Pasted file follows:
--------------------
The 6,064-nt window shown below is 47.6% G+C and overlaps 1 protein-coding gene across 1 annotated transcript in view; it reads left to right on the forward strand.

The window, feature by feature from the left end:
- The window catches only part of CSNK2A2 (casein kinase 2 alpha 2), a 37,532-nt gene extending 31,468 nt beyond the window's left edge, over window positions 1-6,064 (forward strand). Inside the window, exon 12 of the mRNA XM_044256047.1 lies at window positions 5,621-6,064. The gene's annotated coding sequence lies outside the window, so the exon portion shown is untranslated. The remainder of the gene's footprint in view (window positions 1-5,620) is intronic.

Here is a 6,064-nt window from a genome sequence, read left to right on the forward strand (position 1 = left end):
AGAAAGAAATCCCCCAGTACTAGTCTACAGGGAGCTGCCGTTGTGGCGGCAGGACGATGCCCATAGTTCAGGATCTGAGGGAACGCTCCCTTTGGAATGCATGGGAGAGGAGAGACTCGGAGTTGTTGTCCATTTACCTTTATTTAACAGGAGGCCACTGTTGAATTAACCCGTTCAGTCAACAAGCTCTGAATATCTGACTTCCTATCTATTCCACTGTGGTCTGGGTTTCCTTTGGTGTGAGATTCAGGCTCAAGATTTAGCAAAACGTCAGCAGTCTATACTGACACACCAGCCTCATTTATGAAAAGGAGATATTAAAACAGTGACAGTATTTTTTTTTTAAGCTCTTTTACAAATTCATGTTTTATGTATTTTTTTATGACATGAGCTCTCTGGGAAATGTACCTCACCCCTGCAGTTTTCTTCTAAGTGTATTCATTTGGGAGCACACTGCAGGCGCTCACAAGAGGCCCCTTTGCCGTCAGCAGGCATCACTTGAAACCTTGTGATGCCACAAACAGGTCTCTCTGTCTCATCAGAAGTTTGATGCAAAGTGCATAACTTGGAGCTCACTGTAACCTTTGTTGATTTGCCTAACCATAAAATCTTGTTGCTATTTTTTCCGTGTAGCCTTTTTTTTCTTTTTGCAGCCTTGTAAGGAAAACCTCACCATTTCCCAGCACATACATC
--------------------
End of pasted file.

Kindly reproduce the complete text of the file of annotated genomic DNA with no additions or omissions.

The 6,064-nt window shown below is 47.6% G+C and overlaps 1 protein-coding gene across 1 annotated transcript in view; it reads left to right on the forward strand.

The window, feature by feature from the left end:
- The window catches only part of CSNK2A2 (casein kinase 2 alpha 2), a 37,532-nt gene extending 31,468 nt beyond the window's left edge, over window positions 1-6,064 (forward strand). Inside the window, exon 12 of the mRNA XM_044256047.1 lies at window positions 5,621-6,064. The gene's annotated coding sequence lies outside the window, so the exon portion shown is untranslated. The remainder of the gene's footprint in view (window positions 1-5,620) is intronic.

Here is a 6,064-nt window from a genome sequence, read left to right on the forward strand (position 1 = left end):
AGAAAGAAATCCCCCAGTACTAGTCTACAGGGAGCTGCCGTTGTGGCGGCAGGACGATGCCCATAGTTCAGGATCTGAGGGAACGCTCCCTTTGGAATGCATGGGAGAGGAGAGACTCGGAGTTGTTGTCCATTTACCTTTATTTAACAGGAGGCCACTGTTGAATTAACCCGTTCAGTCAACAAGCTCTGAATATCTGACTTCCTATCTATTCCACTGTGGTCTGGGTTTCCTTTGGTGTGAGATTCAGGCTCAAGATTTAGCAAAACGTCAGCAGTCTATACTGACACACCAGCCTCATTTATGAAAAGGAGATATTAAAACAGTGACAGTATTTTTTTTTTAAGCTCTTTTACAAATTCATGTTTTATGTATTTTTTTATGACATGAGCTCTCTGGGAAATGTACCTCACCCCTGCAGTTTTCTTCTAAGTGTATTCATTTGGGAGCACACTGCAGGCGCTCACAAGAGGCCCCTTTGCCGTCAGCAGGCATCACTTGAAACCTTGTGATGCCACAAACAGGTCTCTCTGTCTCATCAGAAGTTTGATGCAAAGTGCATAACTTGGAGCTCACTGTAACCTTTGTTGATTTGCCTAACCATAAAATCTTGTTGCTATTTTTTCCGTGTAGCCTTTTTTTTCTTTTTGCAGCCTTGTAAGGAAAACCTCACCATTTCCCAGCACATACATC